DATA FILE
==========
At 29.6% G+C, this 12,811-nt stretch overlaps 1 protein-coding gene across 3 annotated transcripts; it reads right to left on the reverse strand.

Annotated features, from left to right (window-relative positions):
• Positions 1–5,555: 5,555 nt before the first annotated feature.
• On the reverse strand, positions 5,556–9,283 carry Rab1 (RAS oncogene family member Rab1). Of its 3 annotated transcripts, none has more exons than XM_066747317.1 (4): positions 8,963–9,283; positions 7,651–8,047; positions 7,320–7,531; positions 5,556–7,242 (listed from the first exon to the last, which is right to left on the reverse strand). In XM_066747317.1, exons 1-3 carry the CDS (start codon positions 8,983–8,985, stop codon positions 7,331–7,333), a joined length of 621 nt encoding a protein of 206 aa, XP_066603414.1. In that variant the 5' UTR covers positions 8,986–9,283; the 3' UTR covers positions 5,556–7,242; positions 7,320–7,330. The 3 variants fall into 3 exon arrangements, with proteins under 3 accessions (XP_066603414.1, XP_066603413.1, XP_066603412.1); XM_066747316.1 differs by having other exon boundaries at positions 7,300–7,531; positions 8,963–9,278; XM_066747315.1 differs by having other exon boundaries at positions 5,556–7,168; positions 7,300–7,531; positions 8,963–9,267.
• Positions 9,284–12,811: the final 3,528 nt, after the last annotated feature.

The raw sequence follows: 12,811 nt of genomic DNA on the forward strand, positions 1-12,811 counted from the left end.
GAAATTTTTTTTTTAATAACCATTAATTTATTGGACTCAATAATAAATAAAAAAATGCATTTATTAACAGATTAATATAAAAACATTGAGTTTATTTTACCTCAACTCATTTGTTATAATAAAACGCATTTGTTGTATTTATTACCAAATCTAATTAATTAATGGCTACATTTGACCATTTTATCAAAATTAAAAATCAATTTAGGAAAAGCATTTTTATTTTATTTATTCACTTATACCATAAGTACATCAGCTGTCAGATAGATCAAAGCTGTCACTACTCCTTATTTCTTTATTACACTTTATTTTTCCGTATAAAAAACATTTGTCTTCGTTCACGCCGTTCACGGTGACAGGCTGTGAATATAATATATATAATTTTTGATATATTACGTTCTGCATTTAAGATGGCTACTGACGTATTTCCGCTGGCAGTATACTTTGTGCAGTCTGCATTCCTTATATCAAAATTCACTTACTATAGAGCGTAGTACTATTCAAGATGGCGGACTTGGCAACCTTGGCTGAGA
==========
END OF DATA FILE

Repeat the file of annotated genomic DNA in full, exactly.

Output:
At 29.6% G+C, this 12,811-nt stretch overlaps 1 protein-coding gene across 3 annotated transcripts; it reads right to left on the reverse strand.

Annotated features, from left to right (window-relative positions):
• Positions 1–5,555: 5,555 nt before the first annotated feature.
• On the reverse strand, positions 5,556–9,283 carry Rab1 (RAS oncogene family member Rab1). Of its 3 annotated transcripts, none has more exons than XM_066747317.1 (4): positions 8,963–9,283; positions 7,651–8,047; positions 7,320–7,531; positions 5,556–7,242 (listed from the first exon to the last, which is right to left on the reverse strand). In XM_066747317.1, exons 1-3 carry the CDS (start codon positions 8,983–8,985, stop codon positions 7,331–7,333), a joined length of 621 nt encoding a protein of 206 aa, XP_066603414.1. In that variant the 5' UTR covers positions 8,986–9,283; the 3' UTR covers positions 5,556–7,242; positions 7,320–7,330. The 3 variants fall into 3 exon arrangements, with proteins under 3 accessions (XP_066603414.1, XP_066603413.1, XP_066603412.1); XM_066747316.1 differs by having other exon boundaries at positions 7,300–7,531; positions 8,963–9,278; XM_066747315.1 differs by having other exon boundaries at positions 5,556–7,168; positions 7,300–7,531; positions 8,963–9,267.
• Positions 9,284–12,811: the final 3,528 nt, after the last annotated feature.

The raw sequence follows: 12,811 nt of genomic DNA on the forward strand, positions 1-12,811 counted from the left end.
GAAATTTTTTTTTTAATAACCATTAATTTATTGGACTCAATAATAAATAAAAAAATGCATTTATTAACAGATTAATATAAAAACATTGAGTTTATTTTACCTCAACTCATTTGTTATAATAAAACGCATTTGTTGTATTTATTACCAAATCTAATTAATTAATGGCTACATTTGACCATTTTATCAAAATTAAAAATCAATTTAGGAAAAGCATTTTTATTTTATTTATTCACTTATACCATAAGTACATCAGCTGTCAGATAGATCAAAGCTGTCACTACTCCTTATTTCTTTATTACACTTTATTTTTCCGTATAAAAAACATTTGTCTTCGTTCACGCCGTTCACGGTGACAGGCTGTGAATATAATATATATAATTTTTGATATATTACGTTCTGCATTTAAGATGGCTACTGACGTATTTCCGCTGGCAGTATACTTTGTGCAGTCTGCATTCCTTATATCAAAATTCACTTACTATAGAGCGTAGTACTATTCAAGATGGCGGACTTGGCAACCTTGGCTGAGA